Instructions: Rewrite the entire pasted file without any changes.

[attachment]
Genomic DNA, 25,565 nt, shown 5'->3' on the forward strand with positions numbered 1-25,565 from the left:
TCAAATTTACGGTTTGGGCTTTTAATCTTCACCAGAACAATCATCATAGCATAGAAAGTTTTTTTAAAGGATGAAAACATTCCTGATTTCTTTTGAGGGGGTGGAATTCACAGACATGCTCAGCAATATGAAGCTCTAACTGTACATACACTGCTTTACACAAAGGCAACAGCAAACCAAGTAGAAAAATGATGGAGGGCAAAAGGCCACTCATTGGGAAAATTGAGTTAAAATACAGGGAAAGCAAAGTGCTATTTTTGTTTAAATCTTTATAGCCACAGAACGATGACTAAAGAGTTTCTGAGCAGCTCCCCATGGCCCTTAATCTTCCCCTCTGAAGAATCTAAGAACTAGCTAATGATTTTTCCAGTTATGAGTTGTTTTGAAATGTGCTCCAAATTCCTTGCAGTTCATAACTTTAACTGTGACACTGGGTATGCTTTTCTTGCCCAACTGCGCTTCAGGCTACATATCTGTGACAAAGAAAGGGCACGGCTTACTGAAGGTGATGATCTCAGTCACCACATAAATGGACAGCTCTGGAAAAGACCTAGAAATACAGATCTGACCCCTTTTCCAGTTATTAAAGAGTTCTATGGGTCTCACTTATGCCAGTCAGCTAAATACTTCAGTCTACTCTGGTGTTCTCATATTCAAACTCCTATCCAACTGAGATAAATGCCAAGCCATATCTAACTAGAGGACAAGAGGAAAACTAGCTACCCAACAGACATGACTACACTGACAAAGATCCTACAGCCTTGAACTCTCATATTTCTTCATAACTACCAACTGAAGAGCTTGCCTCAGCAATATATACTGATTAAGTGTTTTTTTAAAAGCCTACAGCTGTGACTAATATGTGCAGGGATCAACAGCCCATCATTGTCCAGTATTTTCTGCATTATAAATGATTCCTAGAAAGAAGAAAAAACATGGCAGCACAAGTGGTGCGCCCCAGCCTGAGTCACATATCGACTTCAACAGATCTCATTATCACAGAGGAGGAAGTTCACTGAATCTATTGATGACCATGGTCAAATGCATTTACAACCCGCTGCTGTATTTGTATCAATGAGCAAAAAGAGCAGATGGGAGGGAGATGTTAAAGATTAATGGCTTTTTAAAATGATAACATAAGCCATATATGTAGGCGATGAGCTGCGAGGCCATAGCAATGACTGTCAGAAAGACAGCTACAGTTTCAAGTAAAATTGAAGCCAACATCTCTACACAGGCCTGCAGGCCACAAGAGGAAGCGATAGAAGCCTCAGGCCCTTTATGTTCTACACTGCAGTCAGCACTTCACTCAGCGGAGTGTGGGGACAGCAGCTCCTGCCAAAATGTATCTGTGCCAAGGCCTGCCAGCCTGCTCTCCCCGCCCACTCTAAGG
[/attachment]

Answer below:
Genomic DNA, 25,565 nt, shown 5'->3' on the forward strand with positions numbered 1-25,565 from the left:
TCAAATTTACGGTTTGGGCTTTTAATCTTCACCAGAACAATCATCATAGCATAGAAAGTTTTTTTAAAGGATGAAAACATTCCTGATTTCTTTTGAGGGGGTGGAATTCACAGACATGCTCAGCAATATGAAGCTCTAACTGTACATACACTGCTTTACACAAAGGCAACAGCAAACCAAGTAGAAAAATGATGGAGGGCAAAAGGCCACTCATTGGGAAAATTGAGTTAAAATACAGGGAAAGCAAAGTGCTATTTTTGTTTAAATCTTTATAGCCACAGAACGATGACTAAAGAGTTTCTGAGCAGCTCCCCATGGCCCTTAATCTTCCCCTCTGAAGAATCTAAGAACTAGCTAATGATTTTTCCAGTTATGAGTTGTTTTGAAATGTGCTCCAAATTCCTTGCAGTTCATAACTTTAACTGTGACACTGGGTATGCTTTTCTTGCCCAACTGCGCTTCAGGCTACATATCTGTGACAAAGAAAGGGCACGGCTTACTGAAGGTGATGATCTCAGTCACCACATAAATGGACAGCTCTGGAAAAGACCTAGAAATACAGATCTGACCCCTTTTCCAGTTATTAAAGAGTTCTATGGGTCTCACTTATGCCAGTCAGCTAAATACTTCAGTCTACTCTGGTGTTCTCATATTCAAACTCCTATCCAACTGAGATAAATGCCAAGCCATATCTAACTAGAGGACAAGAGGAAAACTAGCTACCCAACAGACATGACTACACTGACAAAGATCCTACAGCCTTGAACTCTCATATTTCTTCATAACTACCAACTGAAGAGCTTGCCTCAGCAATATATACTGATTAAGTGTTTTTTTAAAAGCCTACAGCTGTGACTAATATGTGCAGGGATCAACAGCCCATCATTGTCCAGTATTTTCTGCATTATAAATGATTCCTAGAAAGAAGAAAAAACATGGCAGCACAAGTGGTGCGCCCCAGCCTGAGTCACATATCGACTTCAACAGATCTCATTATCACAGAGGAGGAAGTTCACTGAATCTATTGATGACCATGGTCAAATGCATTTACAACCCGCTGCTGTATTTGTATCAATGAGCAAAAAGAGCAGATGGGAGGGAGATGTTAAAGATTAATGGCTTTTTAAAATGATAACATAAGCCATATATGTAGGCGATGAGCTGCGAGGCCATAGCAATGACTGTCAGAAAGACAGCTACAGTTTCAAGTAAAATTGAAGCCAACATCTCTACACAGGCCTGCAGGCCACAAGAGGAAGCGATAGAAGCCTCAGGCCCTTTATGTTCTACACTGCAGTCAGCACTTCACTCAGCGGAGTGTGGGGACAGCAGCTCCTGCCAAAATGTATCTGTGCCAAGGCCTGCCAGCCTGCTCTCCCCGCCCACTCTAAGG